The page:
The target for the SNS neutron beam in this experiment is a sample of liquid hydrogen; this is effectively a target of protons, since each hydrogen atom has a single proton as its nucleus. The SNS pulsed neutron beam is fired at the target, which is surrounded by gamma ray detectors. The neutrons are polarized and are either "spin-up" or "spin-down." SNS provides 60 neutron pulses per second, and the researchers select the incoming beam's spin orientation to give an alternating orientation at the target. They then check whether the detectors see a corresponding alternating pattern of emitted gamma rays (less, more, less, etc.), correlated with the direction of the incident neutrons' spins.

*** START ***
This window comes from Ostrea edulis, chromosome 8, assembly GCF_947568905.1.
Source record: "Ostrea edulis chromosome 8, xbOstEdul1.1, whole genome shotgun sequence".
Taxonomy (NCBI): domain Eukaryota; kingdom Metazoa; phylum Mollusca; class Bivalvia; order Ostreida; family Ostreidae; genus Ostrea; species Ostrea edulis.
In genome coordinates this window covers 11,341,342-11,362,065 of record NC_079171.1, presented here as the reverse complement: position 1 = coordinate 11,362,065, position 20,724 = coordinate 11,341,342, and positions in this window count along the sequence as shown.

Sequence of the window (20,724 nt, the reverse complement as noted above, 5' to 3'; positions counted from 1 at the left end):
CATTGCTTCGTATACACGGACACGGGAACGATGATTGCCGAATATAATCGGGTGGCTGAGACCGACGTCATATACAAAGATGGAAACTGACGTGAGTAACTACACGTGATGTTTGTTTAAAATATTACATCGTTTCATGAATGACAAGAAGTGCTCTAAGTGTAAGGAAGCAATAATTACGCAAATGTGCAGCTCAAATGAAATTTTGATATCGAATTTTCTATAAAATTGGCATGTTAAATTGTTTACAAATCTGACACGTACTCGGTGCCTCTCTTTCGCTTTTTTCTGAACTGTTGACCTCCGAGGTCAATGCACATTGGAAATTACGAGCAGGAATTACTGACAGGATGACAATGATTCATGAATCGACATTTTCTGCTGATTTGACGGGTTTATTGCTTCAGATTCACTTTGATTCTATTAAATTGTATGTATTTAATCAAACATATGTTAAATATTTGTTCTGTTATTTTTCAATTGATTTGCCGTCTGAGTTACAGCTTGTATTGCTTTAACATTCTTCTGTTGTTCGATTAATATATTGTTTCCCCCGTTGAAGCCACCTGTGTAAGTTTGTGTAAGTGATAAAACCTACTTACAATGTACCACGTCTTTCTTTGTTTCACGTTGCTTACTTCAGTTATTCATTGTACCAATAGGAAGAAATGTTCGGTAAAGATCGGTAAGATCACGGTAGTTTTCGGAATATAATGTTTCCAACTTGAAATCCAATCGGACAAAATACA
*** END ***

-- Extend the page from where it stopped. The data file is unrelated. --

Unless they observe a large sample of such incident beam spin reversals (more than 100 million), they won't see a discernible 'handedness' in the direction the gamma rays emitted from the nucleus because the "weak" force is so very weak relative to the dominant nuclear force (the "strong interaction"). Greene compares this to the flipping of a coin. To see if it is a 'fair coin,' it must be flipped a great many times to determine if there is a statistically significant bias between heads and tails. Once the direction of gamma ray emission is measured with sufficient accuracy, "we expect to see something. It is predicted at somewhere between 1 part in 108 and 1 part in 107. That means we capture on the order of 1016 neutrons. That, of course, is why we are at SNS-the most intense pulsed neutron source in the world."

The early results of this experiment, conducted at Los Alamos, were recently published in Physical Review C.